Various HDR applications are possible for the effective silvicultural tending and forest management. By understanding the degree to which trees and stands are more susceptible to snow, icing, and wind damages, forest managers may better design silviculture prescriptions based on the range of HDR [1,3,5,9]. The HDR may be used for the evaluation of effectiveness and efficiency of thinning, as thinning substantially influences HDR, both mean stems, and even the upper layer of the trees in a stand [19,20]. Furthermore, HDR can be used as a prominent predictor to describe competition effects in various forest models [19,21,22,23,24,25,26]. The HDR is used for assessing tree vigor and health [19,27], for example, a tree with a higher HDR may have a lower vigor in general. The HDR derived from any empirical HDR model may be considered as a benchmark value that may be compared against HDR derived from tree height and diameter increment models, and models of height-diameter relationships. Since HDR is significantly correlated to crown ratio of the trees, trees with unfavorable properties in both HDR and crown ratio can be removed [1,20,28].
Tree and stand characteristics change over time, and thus, various empirical forest models including HDR models are necessary to update the information of these characteristics. Updating is done either from fresh measurements of HDR for all trees on each sample plot or empirical HDR models are used to predict HDR. In general, diameter and height increment models or height–diameter models are used to update the HDR instead of using HDR prediction models. However, the former models are often based on different datasets and the parameters of these models might not have been estimated using the simultaneous regression; therefore, HDR derived from these models is significantly biased [29]. Small bias associated with these models may lead to a large bias in the derived HDR. If a diameter increment model over-predicts and a height increment model under-predicts or vice versa, bias associated with HDR derived from these models could be substantial. Therefore, a species-specific HDR model is necessary for more precise prediction of HDR at tree-level. This can be possible with the HDR model developed using the comprehensive data that cover a wide variability in terms of tree- and stand-level characteristics (tree size and vigor, site quality, stand development stage, stand age, stand density, stand structure, silvicultural tending, and management regime). The methods employed to estimate model parameters also determine the degree of accuracy of the developed model.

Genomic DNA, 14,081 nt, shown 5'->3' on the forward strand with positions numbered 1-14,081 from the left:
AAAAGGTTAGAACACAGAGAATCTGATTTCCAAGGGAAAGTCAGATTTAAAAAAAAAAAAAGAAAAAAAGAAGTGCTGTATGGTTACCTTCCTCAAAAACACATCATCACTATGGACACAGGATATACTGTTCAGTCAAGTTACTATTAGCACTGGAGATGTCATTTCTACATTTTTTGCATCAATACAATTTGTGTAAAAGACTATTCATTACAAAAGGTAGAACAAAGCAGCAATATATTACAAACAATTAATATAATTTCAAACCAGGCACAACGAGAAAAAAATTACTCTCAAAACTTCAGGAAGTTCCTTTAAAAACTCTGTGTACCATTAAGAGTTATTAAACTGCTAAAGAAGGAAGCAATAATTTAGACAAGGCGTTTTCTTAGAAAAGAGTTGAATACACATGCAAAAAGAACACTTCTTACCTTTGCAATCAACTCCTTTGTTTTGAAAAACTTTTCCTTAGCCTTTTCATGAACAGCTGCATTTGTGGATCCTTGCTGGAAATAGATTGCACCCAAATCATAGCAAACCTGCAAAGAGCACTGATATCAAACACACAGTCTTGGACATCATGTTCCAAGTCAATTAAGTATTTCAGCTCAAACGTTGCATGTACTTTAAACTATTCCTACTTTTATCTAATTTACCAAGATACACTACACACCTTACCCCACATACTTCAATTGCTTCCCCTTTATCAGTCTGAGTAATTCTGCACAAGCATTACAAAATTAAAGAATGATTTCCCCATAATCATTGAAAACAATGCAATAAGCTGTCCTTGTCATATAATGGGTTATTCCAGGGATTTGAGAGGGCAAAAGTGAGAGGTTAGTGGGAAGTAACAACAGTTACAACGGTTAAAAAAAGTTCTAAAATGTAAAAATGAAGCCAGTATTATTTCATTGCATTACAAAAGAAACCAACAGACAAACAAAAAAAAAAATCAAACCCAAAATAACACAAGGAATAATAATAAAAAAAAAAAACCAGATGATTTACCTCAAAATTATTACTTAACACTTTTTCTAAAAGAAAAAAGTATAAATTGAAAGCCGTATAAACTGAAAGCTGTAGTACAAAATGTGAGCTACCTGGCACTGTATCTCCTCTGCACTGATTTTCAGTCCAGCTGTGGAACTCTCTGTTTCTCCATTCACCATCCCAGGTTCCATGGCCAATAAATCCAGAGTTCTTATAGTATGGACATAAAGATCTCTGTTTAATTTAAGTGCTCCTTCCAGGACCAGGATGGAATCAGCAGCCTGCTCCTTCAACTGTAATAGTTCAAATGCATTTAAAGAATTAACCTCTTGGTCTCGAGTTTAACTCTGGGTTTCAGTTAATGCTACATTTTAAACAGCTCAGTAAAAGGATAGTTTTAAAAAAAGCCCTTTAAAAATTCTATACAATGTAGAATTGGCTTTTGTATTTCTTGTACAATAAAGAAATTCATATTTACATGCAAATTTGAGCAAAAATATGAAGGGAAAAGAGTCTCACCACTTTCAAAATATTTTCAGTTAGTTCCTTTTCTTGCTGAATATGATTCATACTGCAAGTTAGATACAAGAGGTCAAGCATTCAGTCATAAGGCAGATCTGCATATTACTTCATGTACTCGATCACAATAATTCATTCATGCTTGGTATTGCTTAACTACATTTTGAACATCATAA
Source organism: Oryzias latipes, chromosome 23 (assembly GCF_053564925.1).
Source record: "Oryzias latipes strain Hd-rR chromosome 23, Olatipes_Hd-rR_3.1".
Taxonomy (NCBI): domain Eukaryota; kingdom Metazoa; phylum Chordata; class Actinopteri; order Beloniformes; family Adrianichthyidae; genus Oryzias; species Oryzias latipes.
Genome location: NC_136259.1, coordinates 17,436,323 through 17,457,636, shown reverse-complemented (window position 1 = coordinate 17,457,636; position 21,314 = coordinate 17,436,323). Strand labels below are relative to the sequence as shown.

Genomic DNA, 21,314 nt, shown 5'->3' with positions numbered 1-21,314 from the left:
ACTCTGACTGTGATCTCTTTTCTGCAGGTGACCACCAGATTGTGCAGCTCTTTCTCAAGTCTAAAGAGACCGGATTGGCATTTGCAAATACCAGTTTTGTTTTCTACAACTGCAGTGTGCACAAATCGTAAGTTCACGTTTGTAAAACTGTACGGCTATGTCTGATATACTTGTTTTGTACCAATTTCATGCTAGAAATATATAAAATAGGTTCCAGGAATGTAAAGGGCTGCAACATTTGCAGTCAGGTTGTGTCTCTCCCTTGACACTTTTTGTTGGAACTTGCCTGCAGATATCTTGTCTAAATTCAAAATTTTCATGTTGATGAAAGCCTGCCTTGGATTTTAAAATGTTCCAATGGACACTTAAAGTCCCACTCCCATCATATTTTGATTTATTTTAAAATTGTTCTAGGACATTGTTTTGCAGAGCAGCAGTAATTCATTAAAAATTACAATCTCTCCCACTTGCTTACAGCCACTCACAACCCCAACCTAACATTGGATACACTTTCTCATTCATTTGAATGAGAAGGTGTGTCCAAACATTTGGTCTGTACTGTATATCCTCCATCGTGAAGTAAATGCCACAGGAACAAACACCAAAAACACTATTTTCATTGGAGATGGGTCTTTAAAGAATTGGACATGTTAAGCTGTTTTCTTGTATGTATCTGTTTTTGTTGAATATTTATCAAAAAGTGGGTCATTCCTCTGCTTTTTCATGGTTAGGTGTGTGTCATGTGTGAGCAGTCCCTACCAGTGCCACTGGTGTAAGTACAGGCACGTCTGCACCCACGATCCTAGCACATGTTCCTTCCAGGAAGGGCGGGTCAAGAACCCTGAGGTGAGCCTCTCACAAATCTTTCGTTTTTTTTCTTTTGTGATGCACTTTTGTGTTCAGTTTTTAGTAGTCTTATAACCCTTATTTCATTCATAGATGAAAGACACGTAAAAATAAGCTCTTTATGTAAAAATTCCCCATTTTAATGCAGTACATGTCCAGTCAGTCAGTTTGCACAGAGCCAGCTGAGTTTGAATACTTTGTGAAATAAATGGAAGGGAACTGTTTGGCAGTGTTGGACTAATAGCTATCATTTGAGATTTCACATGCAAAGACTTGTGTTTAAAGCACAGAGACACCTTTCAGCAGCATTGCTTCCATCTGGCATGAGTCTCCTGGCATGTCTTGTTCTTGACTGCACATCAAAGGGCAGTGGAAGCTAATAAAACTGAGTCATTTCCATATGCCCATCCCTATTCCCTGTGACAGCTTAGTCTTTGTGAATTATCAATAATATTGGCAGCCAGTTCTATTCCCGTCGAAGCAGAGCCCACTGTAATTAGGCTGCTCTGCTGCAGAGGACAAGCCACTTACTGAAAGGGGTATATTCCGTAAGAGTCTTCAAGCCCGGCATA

The HDR information is essential for better understanding forest ecological processes in any forest as HDR is substantially influenced by tree species, stand age, stand structure, stand density, site quality (soil type, soil moisture, litter depth, slope, elevation, and exposition), stand development stage, climatic and natural disturbance (light, wind, snow, and icing), silvicultural tending, and species provenance [14,20,30,31,32,33,34,35,36,37,38,39]. Stand location, such as a stand on the forest edge, a stand in large gap or an unstable stand fragment also influence HDR [40,41,42]. The HDR varies with inter-tree spacing, even for a single species within the same stand, and extreme HDR may reach the extremely spare stands and the crowded stands [2,9]. The HDR also significantly varies on the trees with top or lower canopy layers within a stand [43]. The HDR also varies with tree root system, crown width and crown length [9]. Among the above-mentioned factors, inter-tree spacing, competition and stand density have the biggest influences on HDR [2,14,40,42,44,45,46,47]. Thus, the inclusion of variables describing the effects inter-tree spacing and competition, stand density, site quality and stand development stage into the HDR model is necessary to increase its prediction accuracy. A composite model developed using a large dataset that includes the interactive effects of the above-mentioned factors affecting HDR could provide a significantly high prediction accuracy.
The prediction accuracy of a composite HDR model can be further increased through integration of an unstructured random component by applying the mixed-effects modelling, which describes HDR variabilities caused by various stochastic factors. The hierarchically-structured dataset often leads to dependency among the measurements, as observations from the same sampling unit are most likely to be correlated. The assumptions of independent errors are largely violated while ordinary least square regression is used for estimating models [48]. Consequently, estimated parameters and variances would be significantly biased, resulting in the invalidation of the hypothesis tests [49,50]. The mixed-effects modelling allows for inclusion of all types of variabilities into the model and significantly increases the prediction accuracy [48,51,52,53,54,55].